My first Yom Kippur
October 13, 2008
Ask any rabbi about their first time leading High Holiday services, and I'm guessing you'll get a wry smile and memories of an emotional rollercoaster. It's easy to get overwhelmed with preparations. The High Holiday liturgy is rich and dense. And we know, as clergy, that it's our job to facilitate what's supposed to be one of the most intense spiritual experiences of the year -- but who can guarantee what kind of experience the members of a community will have, no matter how good the shaliach tzibbur's intentions may be or how hard she works at preparing the service she thinks the community wants and needs?
Early in my preparations for my Yom Kippur pulpit at FSU Hillel, I posted to the Aleph rabbinic student email list with a query about what my colleagues (especially the women) wear when leading Yom Kippur services. I knew that the flowy Indian embroidered Shabbat dress I've worn on retreat these last few years wouldn't send quite the professional message I wanted. (I'm young for a rabbi anyway, and I wanted to give the impression of someone who's competent and put-together.) But I didn't want to wear my usual "professional" clergy garb (black suit, pearls, leather shoes) because I've taken on the customs of wearing white, and eschewing leather, on Yom Kippur. What to do?
I got great suggestions from many of my classmates. Thanks to a friend who likes to shop, I found a white linen suit on sale (the nice thing about doing this in September: summer clothes are available at reduced prices!) I have a white tallit. I bought white canvas shoes. But probably the most helpful email I got during that flurry of correspondence came from one of my teachers, Reb Phyllis Berman, who reminded me not to get so hung-up on my wardrobe or on memorizing exactly the nusach which is on my high holiday mp3s that I lose sight of the important spiritual work I need to be doing at this time of year. I can't help anyone else through the Days of Awe unless I've done my own spiritual housekeeping. I needed that. It's advice for which I'm still grateful.
Preparing for this pulpit stretched me. There was a lot to learn, of course; that's inevitable. But beyond that, this community wanted a service that differs in many ways from the services I've been attending for the last several years. As longtime readers know, for the last four years I've spent Yom Kippur on retreat at Elat Chayyim, and I'd attended Reform services for years before that. The folks at this Hillel wanted a service that's much more in the classical Conservative mold. These would need to be services without guitar, without hand-drums and chanting, without the contemporary poetry on which I so often rely.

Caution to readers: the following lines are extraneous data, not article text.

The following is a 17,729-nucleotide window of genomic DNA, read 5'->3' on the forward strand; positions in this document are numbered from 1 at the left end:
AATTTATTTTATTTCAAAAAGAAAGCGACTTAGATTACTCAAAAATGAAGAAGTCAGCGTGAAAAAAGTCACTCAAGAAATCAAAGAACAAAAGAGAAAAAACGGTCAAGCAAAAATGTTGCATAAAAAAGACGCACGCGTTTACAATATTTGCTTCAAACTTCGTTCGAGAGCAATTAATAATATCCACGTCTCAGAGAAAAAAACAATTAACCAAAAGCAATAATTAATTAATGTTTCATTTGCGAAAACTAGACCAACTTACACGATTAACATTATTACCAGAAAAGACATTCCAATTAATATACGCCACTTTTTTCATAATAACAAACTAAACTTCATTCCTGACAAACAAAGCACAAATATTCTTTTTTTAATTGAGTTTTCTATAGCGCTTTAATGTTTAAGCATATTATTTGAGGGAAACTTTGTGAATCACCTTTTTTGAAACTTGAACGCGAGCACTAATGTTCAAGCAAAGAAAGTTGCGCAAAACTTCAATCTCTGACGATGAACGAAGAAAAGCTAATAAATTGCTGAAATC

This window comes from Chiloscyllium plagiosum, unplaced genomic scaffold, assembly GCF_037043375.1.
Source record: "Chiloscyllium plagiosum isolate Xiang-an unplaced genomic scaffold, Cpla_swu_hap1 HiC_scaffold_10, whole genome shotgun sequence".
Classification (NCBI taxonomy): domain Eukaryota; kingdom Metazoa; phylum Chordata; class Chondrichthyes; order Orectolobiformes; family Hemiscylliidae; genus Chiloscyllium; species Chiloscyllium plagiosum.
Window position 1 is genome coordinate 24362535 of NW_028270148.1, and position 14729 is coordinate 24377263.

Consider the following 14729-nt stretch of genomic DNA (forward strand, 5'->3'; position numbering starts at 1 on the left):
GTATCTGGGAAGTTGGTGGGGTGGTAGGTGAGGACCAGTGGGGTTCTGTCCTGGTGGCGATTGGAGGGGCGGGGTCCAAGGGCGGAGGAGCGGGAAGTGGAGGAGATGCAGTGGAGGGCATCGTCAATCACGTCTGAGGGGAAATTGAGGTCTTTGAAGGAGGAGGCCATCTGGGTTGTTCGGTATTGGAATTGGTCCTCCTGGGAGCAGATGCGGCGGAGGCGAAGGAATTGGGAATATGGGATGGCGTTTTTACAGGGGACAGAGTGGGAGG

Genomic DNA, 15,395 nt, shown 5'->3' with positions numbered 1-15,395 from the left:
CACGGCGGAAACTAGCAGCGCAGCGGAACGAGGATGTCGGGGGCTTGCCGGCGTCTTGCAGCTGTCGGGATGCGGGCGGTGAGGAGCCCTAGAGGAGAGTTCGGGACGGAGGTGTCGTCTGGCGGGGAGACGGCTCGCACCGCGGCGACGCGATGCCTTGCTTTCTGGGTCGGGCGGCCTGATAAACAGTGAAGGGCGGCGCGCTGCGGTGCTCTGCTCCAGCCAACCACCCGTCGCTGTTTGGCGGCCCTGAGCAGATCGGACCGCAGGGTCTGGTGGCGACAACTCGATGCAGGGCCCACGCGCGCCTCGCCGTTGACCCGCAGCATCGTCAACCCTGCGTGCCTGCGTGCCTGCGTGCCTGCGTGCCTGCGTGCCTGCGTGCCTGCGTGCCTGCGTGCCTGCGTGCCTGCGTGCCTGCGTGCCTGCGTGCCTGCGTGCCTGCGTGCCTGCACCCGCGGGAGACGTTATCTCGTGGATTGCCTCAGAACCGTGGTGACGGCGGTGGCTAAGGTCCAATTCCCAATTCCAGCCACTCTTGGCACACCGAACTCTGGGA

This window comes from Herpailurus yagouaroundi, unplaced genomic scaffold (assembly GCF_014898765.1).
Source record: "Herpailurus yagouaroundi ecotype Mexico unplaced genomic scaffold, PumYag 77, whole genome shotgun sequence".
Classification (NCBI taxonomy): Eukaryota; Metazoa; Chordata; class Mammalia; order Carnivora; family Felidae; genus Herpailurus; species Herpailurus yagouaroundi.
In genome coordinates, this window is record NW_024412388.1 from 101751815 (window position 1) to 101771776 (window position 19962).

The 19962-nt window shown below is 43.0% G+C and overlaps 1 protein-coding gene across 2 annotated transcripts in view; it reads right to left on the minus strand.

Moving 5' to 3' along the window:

I told them I could do what they were looking for. My training is transdenominational; my obligation was to provide the service they wanted, to meet them where they are. But it was a little bit daunting, and as my preparations continued I had some moments of anxiety about whether I could live up to their expectations and fulfill their needs. My teachers, I knew, could take the Harlow machzor (High Holiday prayerbook) and lead a rich, spiritual, heartfelt service using only the classical words on the page... but living up to that ideal was easier said than done.
A few weeks ago I realized that I was going to need to think about Yom Kippur service leadership in a different way than I think about leading davenen on weekdays or Shabbat. I know the weekday and Shabbat liturgy pretty well at this point. I know the deep structure of the service, its rhythms and flow. I have a repertoire of melodies I can easily call to mind. But having never been responsible for High Holiday davenen before, I wouldn't be able to navigate this liturgy with the same fluidity and comfort. I can't lead these services like a rabbi with twenty years' pulpit experience, because I'm not that rabbi (yet.) I can only lead from where I am.
Still, I had an obligation to this community, and I wanted to do justice to the holiday and to them. In the end I would have to trust my preparation, my immersion in the liturgy, and the skills I've learned in my first three years of rabbinic school to carry me through. Stepping off the plane into the Tallahassee airport on Tuesday felt a little bit like taking my first steps into Albany Medical Center three years ago. There was a sense of diving into the unknown, into something for which no amount of training could really quite prepare me. What would it feel like? Would I be able to stay on my feet by the end of the day? Would I be able to lead the kind of services they had asked for?
My first Yom Kippur as shaliach tzibbur (prayer leader) is already a blur in memory. But the community seems happy with how things went. They had asked me for familiar texts and familiar tunes. My aim was to provide what they asked for, and to imbue it with the kavanah (focus/intention) and heart that are for me the core of Jewish Renewal. And I tried a few things which were new to them: chanting prayers in English as well as Hebrew, and offering customized blessings for those who'd come up to the Torah. (They had assigned seven aliyot in the morning service, and three in the afternoon; after each, I offered individualized blessings arising out of the verses we'd just heard.)
From what I've heard, they seem happy with what I brought to them, which makes me more glad than I can say. It feels good, now, to have navigated my first high holiday pulpit. I imagine that next year will prove challenging in still new ways, but that's okay; it's good to be pushing my own growing edge. And it feels good to have taken the leap of making this transition: from spending Yom Kippur taking in spiritual sustenance, to spending Yom Kippur trying to give over some of the bounty I've received from the rabbis and teachers who've blessed me.